We’re a bit late on this, but here’s the text of a leaked letter from the Student Advocate’s Office at UCB:
“The Student Advocate’s Office (SAO), a non-partisan and executive office of the ASUC, is deeply concerned with the circumstances surrounding the university arrests of 66 individuals, including approximately 40 students, from Wheeler Hall on December 11, 2009.
While we do not condone conduct that threatens the safety of the campus community and recognize that the planned unauthorized concert lacked the necessary safety precautions, we believe the administration did not adhere to procedures that were in the best interest of students. The following is a statement that addresses our concerns:
Following the arrests of students involved in the week-long “Open University” protests, UC Berkeley spokesperson Dan Mogulof stated in a university press release that “there had been an understanding of access to certain areas and [the protestors] began to violate those understandings.” He continued by stating that the arrests were made “once the group refused to reconsider plans to hold an unauthorized all-night concert in an academic building.” However, when members of the SAO met with Dean of Students Jonathan Poullard out of concern for the arrested students, he provided reasons for the arrest that were not in line with the university’s public statements. Dean Poullard acknowledged that the university’s call for police intervention was not initially linked to the concert, but rather had been discussed earlier that week before the concert had even been planned. His statements indicated that the arrests were intended for the last day of the “Open University” protest to prevent students from mobilizing and moving their activities to a different building on campus, which would further increase costs to the university. Considering that the arrests were premeditated and not solely for the purpose of preventing a disruptive and illegal concert as the university has alleged, the SAO firmly believes that the method and mode of police intervention were misleading and misguided.
The premeditation of police intervention calls into question the validity of the administration’s attempts to communicate with student organizers.
Throughout the duration of the “Open University” protests, spokespeople from the administration met with student organizers. At the same time, university officials were engaged in dialogue to plan the arrests of the protestors. Dean Poullard stated that the arrests in Wheeler would have taken place the first night of the protests had police action been strategically and economically feasible. The intentions of the administration must be called into question. The efforts to negotiate with the protestors were conducted in bad faith, leading students to believe that there was room for collaboration and two-way communication when the administration had intended to move forward with pre-planned unilateral actions from the beginning.
The lack of an immediate dispersal warning was unfair and could have seriously jeopardized particularly vulnerable groups of students.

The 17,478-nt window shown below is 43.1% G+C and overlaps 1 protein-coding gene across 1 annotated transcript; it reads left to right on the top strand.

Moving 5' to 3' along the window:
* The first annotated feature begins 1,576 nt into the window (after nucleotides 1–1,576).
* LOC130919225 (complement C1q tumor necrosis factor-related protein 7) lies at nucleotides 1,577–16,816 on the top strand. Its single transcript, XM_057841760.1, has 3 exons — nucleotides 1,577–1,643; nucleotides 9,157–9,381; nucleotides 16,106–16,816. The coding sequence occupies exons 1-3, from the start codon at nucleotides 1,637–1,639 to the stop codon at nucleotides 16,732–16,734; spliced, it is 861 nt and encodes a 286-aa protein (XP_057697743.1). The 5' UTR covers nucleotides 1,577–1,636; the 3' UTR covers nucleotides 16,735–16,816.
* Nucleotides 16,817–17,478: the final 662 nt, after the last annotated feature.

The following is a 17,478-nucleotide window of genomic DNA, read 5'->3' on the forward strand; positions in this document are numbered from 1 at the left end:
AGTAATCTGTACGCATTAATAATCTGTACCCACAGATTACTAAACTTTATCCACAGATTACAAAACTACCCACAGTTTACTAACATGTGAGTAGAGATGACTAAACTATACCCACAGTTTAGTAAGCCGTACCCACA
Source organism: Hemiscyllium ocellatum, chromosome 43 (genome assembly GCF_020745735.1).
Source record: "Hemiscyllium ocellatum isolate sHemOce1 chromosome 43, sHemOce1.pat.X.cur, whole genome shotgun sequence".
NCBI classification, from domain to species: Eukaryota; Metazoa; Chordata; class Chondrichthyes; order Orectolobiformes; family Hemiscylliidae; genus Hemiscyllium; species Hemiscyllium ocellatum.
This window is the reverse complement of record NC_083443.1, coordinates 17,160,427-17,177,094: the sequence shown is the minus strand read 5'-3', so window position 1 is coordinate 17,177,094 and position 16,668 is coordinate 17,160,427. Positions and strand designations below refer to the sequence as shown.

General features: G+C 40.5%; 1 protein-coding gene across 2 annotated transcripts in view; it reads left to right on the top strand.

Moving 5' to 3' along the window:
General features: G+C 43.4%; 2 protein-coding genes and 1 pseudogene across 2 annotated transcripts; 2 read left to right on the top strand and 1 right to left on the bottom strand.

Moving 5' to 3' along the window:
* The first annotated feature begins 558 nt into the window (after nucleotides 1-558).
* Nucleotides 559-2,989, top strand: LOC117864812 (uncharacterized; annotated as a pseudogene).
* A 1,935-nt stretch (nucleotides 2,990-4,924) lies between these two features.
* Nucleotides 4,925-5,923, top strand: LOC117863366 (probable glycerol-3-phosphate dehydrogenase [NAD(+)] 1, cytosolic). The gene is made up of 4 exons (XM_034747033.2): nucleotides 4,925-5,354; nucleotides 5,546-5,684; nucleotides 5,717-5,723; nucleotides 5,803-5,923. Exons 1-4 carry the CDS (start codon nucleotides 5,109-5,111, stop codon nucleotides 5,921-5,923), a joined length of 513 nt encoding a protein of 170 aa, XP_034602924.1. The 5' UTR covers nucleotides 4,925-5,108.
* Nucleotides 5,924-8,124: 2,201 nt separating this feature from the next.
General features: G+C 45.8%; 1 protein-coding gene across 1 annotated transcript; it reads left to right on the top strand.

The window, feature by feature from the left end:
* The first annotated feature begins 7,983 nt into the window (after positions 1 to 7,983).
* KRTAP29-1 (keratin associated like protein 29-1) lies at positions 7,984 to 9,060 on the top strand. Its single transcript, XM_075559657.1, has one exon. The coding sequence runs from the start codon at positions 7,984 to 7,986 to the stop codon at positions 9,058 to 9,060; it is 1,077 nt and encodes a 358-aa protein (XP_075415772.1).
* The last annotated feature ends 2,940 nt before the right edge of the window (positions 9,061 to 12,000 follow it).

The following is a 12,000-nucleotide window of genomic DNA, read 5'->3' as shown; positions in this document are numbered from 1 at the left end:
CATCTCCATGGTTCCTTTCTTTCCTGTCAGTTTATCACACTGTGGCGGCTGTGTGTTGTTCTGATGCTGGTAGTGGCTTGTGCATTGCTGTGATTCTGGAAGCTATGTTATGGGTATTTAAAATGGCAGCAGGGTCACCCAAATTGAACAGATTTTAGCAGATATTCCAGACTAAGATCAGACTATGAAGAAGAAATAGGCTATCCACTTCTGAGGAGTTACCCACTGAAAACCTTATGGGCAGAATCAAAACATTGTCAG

The university had warned individuals in Wheeler Hall of legal and student code of conduct violations for four nights without taking any measures to enforce those warnings until the arrests that Friday. The routine nature of those warnings gave many students the false impression that their actions were an acceptable form of protest that was tolerated by the administration. This tacit agreement led many students to participate in the events who would otherwise have avoided Wheeler Hall had they anticipated the risk of severe punishment. The routine warning was administered at roughly 10 p.m. Thursday with a 6-7 hour gap before the arrests were made at 4:30 A.M. the following morning.
This large span of time between the last warning and the arrests ignores the possibility that some of the students present at 4:30 a.m. had not heard the warning. While the university states that its primary concern was preventing any disruption that could have been caused by the concert, it is unreasonable to insist that students present in Wheeler Hall at 4:30 A.M. would be the same attendees at the concert that was scheduled for 8 P.M. or involved in its planning.
A significant number of students came to Wheeler Hall primarily to study and most were asleep at the time of the arrests. The drastic shift from treating students as peaceful protestors for four days to hostile occupiers on the fifth was unnecessary and showed callous disregard for student well-being. Beyond creating a criminal record for these students, the university’s actions will also result in the creation of conduct records that will have negative implications on the students’ academic careers.
Further, by not giving an immediate dispersal warning, the university failed to assess the extreme safety hazard that their actions posed to any AB540 or international students on site. Legal charges against any student under either category could have put the students at serious risk of deportation. Administrators did not take into account these potentially dire consequences.
The response to the “Open University” protests demonstrates the administration’s adversarial attitude towards student protestors.
The jarring discrepancy between university press releases and actual administrative plans to end the protest shows great irresponsibility on the administration’s part. This failure to correct inaccurate information released to the public has misrepresented the indicted students’ behavior. It avoids any formal recognition that there was a distinct level of premeditation and an egregious lack of sincere communication between student protestors and the administration leading up to the arrests. The SAO believes that the administration must uphold responsible procedure to address student conduct and take clear steps towards creating safe and respectful spaces for dialogue with the student body.”